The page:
John 5 The Message (MSG) Even on the Sabbath
1-6 Soon another Feast came around and Jesus was back in Jerusalem. Near the Sheep Gate in Jerusalem there was a pool, in Hebrew called Bethesda, with five alcoves. Hundreds of sick people—blind, crippled, paralyzed—were in these alcoves. One man had been an invalid there for thirty-eight years. When Jesus saw him stretched out by the pool and knew how long he had been there, he said, “Do you want to get well?”
7 The sick man said, “Sir, when the water is stirred, I don’t have anybody to put me in the pool. By the time I get there, somebody else is already in.”
8-9 Jesus said, “Get up, take your bedroll, start walking.” The man was healed on the spot. He picked up his bedroll and walked off.
9-10 That day happened to be the Sabbath. The Jews stopped the healed man and said, “It’s the Sabbath. You can’t carry your bedroll around. It’s against the rules.”
11 But he told them, “The man who made me well told me to. He said, ‘Take your bedroll and start walking.’”
12-13 They asked, “Who gave you the order to take it up and start walking?” But the healed man didn’t know, for Jesus had slipped away into the crowd.
14 A little later Jesus found him in the Temple and said, “You look wonderful! You’re well! Don’t return to a sinning life or something worse might happen.”
15-16 The man went back and told the Jews that it was Jesus who had made him well. That is why the Jews were out to get Jesus—because he did this kind of thing on the Sabbath.
17 But Jesus defended himself. “My Father is working straight through, even on the Sabbath. So am I.”
18 That really set them off. The Jews were now not only out to expose him; they were out to kill him. Not only was he breaking the Sabbath, but he was calling God his own Father, putting himself on a level with God.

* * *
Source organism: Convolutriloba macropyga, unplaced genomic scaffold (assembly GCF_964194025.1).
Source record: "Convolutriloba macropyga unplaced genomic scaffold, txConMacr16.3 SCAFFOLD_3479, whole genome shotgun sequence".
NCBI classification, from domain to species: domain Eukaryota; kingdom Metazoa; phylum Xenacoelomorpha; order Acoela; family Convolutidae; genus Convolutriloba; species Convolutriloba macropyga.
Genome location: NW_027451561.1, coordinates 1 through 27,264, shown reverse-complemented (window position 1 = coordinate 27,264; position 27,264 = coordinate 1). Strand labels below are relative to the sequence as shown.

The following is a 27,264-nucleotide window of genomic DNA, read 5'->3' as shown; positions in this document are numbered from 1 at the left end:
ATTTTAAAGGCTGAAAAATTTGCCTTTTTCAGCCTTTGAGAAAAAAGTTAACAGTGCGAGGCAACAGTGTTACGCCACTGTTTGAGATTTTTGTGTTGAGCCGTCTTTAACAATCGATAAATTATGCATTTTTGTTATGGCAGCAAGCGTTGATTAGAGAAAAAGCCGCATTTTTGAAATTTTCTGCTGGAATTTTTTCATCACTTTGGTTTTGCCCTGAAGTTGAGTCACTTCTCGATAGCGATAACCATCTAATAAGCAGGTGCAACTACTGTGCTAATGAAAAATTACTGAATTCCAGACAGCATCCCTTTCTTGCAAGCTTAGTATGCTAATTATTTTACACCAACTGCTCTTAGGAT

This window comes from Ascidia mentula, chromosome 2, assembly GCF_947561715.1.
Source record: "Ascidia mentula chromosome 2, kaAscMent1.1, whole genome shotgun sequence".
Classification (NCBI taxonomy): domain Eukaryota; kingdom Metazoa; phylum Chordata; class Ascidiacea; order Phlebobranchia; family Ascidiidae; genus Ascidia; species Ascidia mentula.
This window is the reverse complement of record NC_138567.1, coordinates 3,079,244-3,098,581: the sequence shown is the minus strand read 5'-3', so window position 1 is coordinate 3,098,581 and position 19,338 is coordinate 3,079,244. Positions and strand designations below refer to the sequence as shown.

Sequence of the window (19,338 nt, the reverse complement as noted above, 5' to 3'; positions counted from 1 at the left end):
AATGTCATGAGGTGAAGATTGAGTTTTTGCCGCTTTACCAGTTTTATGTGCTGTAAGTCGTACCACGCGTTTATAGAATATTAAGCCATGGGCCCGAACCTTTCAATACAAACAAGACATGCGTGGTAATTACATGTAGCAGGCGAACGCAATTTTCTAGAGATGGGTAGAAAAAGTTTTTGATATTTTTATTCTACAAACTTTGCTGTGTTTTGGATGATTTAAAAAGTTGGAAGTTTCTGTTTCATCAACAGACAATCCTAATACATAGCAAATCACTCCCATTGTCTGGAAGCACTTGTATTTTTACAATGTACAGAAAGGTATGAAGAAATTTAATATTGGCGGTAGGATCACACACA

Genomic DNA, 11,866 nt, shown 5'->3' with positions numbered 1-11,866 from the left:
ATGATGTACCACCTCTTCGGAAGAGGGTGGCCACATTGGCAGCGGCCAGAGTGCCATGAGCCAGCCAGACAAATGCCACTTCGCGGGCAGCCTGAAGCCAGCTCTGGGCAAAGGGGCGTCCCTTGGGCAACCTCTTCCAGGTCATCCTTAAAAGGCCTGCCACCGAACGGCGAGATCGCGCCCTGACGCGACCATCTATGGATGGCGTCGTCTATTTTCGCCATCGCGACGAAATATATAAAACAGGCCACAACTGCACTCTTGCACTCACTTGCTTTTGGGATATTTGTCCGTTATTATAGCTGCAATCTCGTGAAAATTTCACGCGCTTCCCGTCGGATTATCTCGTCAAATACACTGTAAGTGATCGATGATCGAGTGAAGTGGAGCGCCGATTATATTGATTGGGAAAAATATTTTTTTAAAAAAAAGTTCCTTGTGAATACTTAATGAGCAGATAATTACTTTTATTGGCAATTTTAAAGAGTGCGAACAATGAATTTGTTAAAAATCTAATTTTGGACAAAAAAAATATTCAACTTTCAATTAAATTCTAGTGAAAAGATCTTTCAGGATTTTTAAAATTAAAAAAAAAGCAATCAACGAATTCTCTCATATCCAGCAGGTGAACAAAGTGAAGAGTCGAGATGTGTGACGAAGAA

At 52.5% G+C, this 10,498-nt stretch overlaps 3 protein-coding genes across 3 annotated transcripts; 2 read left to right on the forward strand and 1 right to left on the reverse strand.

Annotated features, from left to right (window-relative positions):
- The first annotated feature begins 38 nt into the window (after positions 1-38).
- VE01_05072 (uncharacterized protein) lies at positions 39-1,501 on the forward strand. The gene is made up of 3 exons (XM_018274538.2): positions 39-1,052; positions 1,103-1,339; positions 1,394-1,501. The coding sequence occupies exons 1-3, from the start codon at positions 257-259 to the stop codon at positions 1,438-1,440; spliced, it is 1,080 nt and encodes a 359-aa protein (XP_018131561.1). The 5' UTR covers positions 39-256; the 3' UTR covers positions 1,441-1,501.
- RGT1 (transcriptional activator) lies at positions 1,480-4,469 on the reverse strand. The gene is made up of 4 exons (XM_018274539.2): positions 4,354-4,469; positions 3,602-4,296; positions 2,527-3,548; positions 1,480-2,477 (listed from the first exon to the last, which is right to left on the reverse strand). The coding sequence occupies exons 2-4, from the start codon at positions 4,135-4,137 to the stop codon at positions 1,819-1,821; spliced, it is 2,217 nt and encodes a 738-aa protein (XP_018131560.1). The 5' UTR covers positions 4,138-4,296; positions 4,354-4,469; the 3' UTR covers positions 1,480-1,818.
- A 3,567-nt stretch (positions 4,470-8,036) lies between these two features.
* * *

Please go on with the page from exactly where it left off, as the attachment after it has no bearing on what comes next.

1) In an area with hundreds of sick people, why do you think Jesus selected out one in particular? Is it okay to be selective in who we help? How so?
2) What is the significance of the question, "Do you want to get well?"? Do you think everyone wants to be well? Why aren't all well?
3) What was the man's excuse for not getting healed? Do we make similar excuses today? How do we override these excuses to see people made well?
4) How did Jesus follow up with the man in the Temple? How should we follow up with others today?
5) How do we discern whether we should break a tradition or respect a tradition?
Hundreds of sick people surrounded the pool called Bethesda. They were waiting for an angel to stir the waters of the pool because the first one who entered after that would be healed. Perhaps Jesus interacted with multiple people, but we only have one interaction on record, and that with an invalid of 38 years. Surprisingly, Jesus asked the man if he wants to be well.
Not only was the man an invalid for many decades, he was waiting beside the pool so he could get in the water first and be healed. But did he really want to be made well? The man's answers conveyed the impression that he just couldn't be healed. He didn't have the capability and no one was there to help him. But God was there, and Jesus was asking him just the right question.
Jesus told the man to pick up his bedroll and start walking, defying the man's own limitations. The man obeyed, obviously believing it was possible in that moment, and he was healed. The man did not need someone else to help him in the pool or to wait for an angel from heaven to stir the waters. He just needed to believe God wanted him well and that he could receive his healing through the healer - Jesus Christ.
That is not always the end of the story. Some people get healed only to end up with a worse sickness later on. Jesus gave a warning to the man. Don't go back to a sinning life or something worse might happen. We must continue to live holy lives, continue to fight for the promises of God and continue to believe we have received through faith. There is not a guarantee that we will be free from all sickness our whole life unless we stay strong in our faith in God the healer.
Some of the Jews were not pleased that Jesus healed the man on the Sabbath, breaking their traditions. Jesus knew he was breaking their traditions, but he believed it was still right to heal on the Sabbath. This greater value trumped the lesser traditions. There are many traditions in our culture and it takes wisdom and understanding to know when these traditions are getting in the way of godly values. The scriptures give us the wisdom to discern which choices to make in each situation.